You may access all documents the FAA considered in developing this proposed rule, including economic analyses and technical reports, from the Internet through the Federal eRulemaking Portal referenced in paragraph (1).Start List of Subjects
List of Subjects in 14 CFR Part 21End List of Subjects
The Proposed Amendment
In consideration of the foregoing, the Federal Aviation Administration proposes to amend Chapter I of Title 14, Code of Federal Regulations, as follows:Start Part
PART 21—CERTIFICATION PROCEDURES FOR PRODUCTS, ARTICLES, AND PARTS
1. The authority citation for part 21 continues to read as follows:
2. Amend § 21.35 by revising paragraph (b)(2) to read as follows:
(b) * * *
(2) For aircraft to be certificated under this subchapter, except gliders and except reciprocating engine powered airplanes of 6,000 lbs. or less maximum certificated weight that are to be certificated under part 23 of this chapter, to determine whether there is reasonable assurance that the aircraft, its components, and its equipment are reliable and function properly.
Issued in Washington, DC, on April 2, 2010.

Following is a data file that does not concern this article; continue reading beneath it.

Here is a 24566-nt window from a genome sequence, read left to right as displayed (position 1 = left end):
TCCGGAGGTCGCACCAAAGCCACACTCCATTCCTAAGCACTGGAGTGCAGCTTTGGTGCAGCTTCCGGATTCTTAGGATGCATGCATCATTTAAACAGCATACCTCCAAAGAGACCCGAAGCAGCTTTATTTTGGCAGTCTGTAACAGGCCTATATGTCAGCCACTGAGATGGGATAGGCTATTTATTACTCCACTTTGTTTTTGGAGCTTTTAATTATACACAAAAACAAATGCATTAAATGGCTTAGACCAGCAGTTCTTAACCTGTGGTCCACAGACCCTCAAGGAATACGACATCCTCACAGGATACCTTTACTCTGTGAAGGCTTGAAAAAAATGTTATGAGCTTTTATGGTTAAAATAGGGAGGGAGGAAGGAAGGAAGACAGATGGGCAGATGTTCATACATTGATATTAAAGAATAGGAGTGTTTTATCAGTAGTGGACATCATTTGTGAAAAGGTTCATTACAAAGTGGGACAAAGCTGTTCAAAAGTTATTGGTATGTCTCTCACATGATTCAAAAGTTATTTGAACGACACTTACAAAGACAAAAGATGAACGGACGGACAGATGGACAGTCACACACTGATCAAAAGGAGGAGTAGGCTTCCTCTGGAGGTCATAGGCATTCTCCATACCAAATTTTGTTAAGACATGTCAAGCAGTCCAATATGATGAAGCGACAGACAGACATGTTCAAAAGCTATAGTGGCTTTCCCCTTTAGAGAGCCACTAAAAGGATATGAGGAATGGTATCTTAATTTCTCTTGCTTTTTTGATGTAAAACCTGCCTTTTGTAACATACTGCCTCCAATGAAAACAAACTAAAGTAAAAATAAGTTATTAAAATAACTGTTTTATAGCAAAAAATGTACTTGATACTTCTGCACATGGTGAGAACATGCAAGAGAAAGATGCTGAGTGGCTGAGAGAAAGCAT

Kalene C. Yanamura,
Acting Director, Aircraft Certification Service.
1. Id.Back to Citation
2. Id.Back to Citation
3. A Subcommittee of the United States Congress held hearings on problems related to the introduction of the Eclipse VLJ (Refer to House of Representatives Subcommittee on Aviation, Hearing No. 110-169, September 17, 2008).Back to Citation
4. Special Certification Review (SCR) of the Eclipse 500 certification program.Back to Citation
5. Id.Back to Citation
6. See the separate cost section below for the reason we increased the number of hours from 150 hours, the minimum required by § 21.35(f), to 165 hours.Back to Citation
7. Special Certification Review: Eclipse Aviation Corporation Model EA-500 Airplane. Prepared for the Federal Aviation Administration Associate Administrator for Aviation Safety, September 12, 2008.Back to Citation
[FR Doc. 2010-8130 Filed 4-8-10; 8:45 am]